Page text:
hartmut at RUC.DK
Wed Aug 27 18:12:46 UTC 2003
Stefan Knoob wrote:
> German has "Wiedergänger", although that is quite archaic, I seem to
> remember it from 19th century novels. Don't know about the Danish, but in
> German it does not simply mean "ghost" but that specific kind of ghost
> of a
> lost soul that comes to haunt the living.
> I don't know how old and widespread it is, but it seems to me that the
> concept is found in discourses about the supernatural across European
> cultures, and was probably in fashion during the Romantic period's
> preoccupation with the spooky.
Well, ODS (Ordbog over det danske sprog), the authoritative Danish
historical dictionary, claims that genganger is Early Modern Danish
(ældre nydansk, 1500-1700), and the first item attested in the
dictionary is from Holberg's Peder Paars (1719-20). Certainly
The Grimms' Wörterbuch (for German) is not quite as clear on this point
here, but all of the examples attested in it (both for Wi(e)dergänger
and the verb wi(e)dergehen) are from C19 or even later. They also seem
to point towards Northern dialects (also wäärgan, wergân: East Frisian
forms of wi(e)dergehen).
> Would be interesting where it actually comes
> from: although a spread from French literature to Danish/German seems
> certainly more likely than the other way round, given the literature
> dissemination patterns throughout the early modern period, it might
> originate in another European language.
The assumption that spread always goes from bigger to smaller languages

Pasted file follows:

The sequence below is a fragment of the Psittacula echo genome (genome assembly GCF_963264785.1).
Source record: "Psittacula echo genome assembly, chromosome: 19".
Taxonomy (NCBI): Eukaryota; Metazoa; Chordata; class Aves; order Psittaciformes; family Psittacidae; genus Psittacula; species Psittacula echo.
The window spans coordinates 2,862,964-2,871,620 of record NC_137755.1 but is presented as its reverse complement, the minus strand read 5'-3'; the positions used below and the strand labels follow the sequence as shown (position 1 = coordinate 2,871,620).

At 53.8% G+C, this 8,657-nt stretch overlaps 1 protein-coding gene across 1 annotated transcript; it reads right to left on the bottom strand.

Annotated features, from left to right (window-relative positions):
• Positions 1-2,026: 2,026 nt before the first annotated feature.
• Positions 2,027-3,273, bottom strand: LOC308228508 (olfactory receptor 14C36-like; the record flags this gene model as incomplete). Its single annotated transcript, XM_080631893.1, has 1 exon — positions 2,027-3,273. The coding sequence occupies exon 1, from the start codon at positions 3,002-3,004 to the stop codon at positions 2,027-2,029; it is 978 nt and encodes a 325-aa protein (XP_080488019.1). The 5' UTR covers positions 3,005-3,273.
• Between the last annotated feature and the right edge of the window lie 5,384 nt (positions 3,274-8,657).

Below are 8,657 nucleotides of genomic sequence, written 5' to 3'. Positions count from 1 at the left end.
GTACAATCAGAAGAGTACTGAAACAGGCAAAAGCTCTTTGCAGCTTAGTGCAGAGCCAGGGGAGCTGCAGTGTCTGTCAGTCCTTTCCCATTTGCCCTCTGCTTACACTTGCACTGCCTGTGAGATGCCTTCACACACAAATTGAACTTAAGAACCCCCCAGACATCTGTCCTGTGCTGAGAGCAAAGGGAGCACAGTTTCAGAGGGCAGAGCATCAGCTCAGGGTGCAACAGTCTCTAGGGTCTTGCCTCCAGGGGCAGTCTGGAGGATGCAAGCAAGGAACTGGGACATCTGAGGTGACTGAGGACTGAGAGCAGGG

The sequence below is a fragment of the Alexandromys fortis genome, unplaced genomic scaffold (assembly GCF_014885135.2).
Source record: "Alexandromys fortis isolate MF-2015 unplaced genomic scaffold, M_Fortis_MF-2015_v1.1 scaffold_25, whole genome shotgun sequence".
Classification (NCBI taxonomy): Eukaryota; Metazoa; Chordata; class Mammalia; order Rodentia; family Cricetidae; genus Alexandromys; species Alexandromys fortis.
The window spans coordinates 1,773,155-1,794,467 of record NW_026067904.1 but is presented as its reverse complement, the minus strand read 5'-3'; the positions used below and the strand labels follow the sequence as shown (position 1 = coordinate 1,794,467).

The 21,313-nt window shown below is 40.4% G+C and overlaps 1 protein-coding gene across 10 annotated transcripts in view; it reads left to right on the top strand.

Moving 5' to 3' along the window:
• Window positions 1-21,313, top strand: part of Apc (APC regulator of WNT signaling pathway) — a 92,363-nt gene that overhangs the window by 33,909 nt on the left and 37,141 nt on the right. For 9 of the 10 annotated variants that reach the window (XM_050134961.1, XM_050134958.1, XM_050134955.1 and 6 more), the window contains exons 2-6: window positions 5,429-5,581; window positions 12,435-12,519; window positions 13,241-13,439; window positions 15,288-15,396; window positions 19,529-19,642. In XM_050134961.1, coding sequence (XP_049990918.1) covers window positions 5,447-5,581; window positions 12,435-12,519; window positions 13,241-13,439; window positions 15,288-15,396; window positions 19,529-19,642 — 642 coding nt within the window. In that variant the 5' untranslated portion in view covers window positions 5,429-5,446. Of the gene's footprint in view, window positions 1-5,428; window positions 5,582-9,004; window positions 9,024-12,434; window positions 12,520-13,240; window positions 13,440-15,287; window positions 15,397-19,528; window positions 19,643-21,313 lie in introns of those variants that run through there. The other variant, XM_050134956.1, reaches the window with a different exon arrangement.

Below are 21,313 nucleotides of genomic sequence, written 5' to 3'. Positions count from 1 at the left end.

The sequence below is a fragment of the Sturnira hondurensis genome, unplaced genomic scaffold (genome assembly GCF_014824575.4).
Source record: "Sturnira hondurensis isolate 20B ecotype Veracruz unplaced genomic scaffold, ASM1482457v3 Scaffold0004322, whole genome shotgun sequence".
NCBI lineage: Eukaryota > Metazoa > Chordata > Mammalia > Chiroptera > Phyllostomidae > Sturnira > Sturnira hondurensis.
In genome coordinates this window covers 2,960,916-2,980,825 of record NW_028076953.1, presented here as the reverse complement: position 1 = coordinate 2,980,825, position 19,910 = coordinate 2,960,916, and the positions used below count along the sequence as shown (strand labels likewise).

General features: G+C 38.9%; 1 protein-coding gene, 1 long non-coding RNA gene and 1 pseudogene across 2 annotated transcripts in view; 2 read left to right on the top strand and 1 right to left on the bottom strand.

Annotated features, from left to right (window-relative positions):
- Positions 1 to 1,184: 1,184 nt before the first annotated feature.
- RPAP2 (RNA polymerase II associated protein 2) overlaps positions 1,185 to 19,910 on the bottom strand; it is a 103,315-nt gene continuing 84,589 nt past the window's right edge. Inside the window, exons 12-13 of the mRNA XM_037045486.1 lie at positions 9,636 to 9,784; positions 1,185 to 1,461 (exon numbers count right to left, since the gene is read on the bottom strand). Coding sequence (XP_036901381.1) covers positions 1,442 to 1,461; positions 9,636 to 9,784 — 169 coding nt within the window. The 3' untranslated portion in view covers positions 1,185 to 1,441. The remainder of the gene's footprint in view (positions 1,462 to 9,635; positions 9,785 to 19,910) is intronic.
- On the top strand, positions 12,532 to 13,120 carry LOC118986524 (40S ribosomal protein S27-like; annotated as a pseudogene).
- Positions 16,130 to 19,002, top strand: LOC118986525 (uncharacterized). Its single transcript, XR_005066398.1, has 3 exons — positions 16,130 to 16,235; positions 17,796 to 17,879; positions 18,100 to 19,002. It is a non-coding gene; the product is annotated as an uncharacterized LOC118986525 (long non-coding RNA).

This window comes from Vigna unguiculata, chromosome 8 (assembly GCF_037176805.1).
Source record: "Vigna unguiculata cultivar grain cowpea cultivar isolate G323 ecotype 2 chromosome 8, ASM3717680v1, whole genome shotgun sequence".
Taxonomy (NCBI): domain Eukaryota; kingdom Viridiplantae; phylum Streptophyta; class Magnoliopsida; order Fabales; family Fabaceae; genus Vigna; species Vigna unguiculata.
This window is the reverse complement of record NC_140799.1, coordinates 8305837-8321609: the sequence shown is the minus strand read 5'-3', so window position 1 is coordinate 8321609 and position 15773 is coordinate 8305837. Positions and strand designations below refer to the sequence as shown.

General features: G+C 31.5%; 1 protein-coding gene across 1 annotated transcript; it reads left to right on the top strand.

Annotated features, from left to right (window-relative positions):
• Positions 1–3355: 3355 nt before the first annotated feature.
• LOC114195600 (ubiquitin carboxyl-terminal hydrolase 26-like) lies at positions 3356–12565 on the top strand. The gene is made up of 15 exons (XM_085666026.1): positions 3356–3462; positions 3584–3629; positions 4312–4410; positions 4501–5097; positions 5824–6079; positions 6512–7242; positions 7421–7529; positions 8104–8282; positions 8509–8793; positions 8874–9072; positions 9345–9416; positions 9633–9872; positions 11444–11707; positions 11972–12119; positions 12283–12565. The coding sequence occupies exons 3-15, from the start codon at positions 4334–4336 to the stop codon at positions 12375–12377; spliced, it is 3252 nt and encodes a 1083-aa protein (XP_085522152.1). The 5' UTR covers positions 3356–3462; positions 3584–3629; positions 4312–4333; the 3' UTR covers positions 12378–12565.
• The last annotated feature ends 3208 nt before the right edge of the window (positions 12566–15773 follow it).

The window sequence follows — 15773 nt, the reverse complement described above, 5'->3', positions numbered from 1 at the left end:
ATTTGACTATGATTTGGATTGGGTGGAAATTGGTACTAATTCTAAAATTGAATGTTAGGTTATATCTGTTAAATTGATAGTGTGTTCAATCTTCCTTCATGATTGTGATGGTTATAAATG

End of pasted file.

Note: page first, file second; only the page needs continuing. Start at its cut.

has a certain plausibility, since bilingualism often is more widespread
among speakers of smaller languages, so they read/hear more of big
languages than vice versa.. But it also works the other way round: since
speakers of smaller languages use bigger languages actively
(write/speak) more often than vice versa, they have more of a chance to
influence the bigger languages. (That this second route of spread often
is neglected, is probably a sort of secondary effect of Chomskyan
nativespeakerism: production by nonnatives is assumed to be faulty and
stigmatized by definition, hence negligeable as a source of language
And of course, it is all not just quantitative, cf. my non-quantitative
definition of 'small language' as 'language rarely or practically never
used as a lingua franca'.
>> From: Paul J Hopper <ph1u at ANDREW.CMU.EDU>
>> Reply-To: Paul J Hopper <ph1u at ANDREW.CMU.EDU>
>> To: LINGTYP at LISTSERV.LINGUISTLIST.ORG
>> Subject: Re: re- [Danish]
>> Date: Mon, 25 Aug 2003 11:47:15 -0400
>> I've often wondered if the "ghost" meaning of Danish genganger is a
>> on the French revenant. Just curious.
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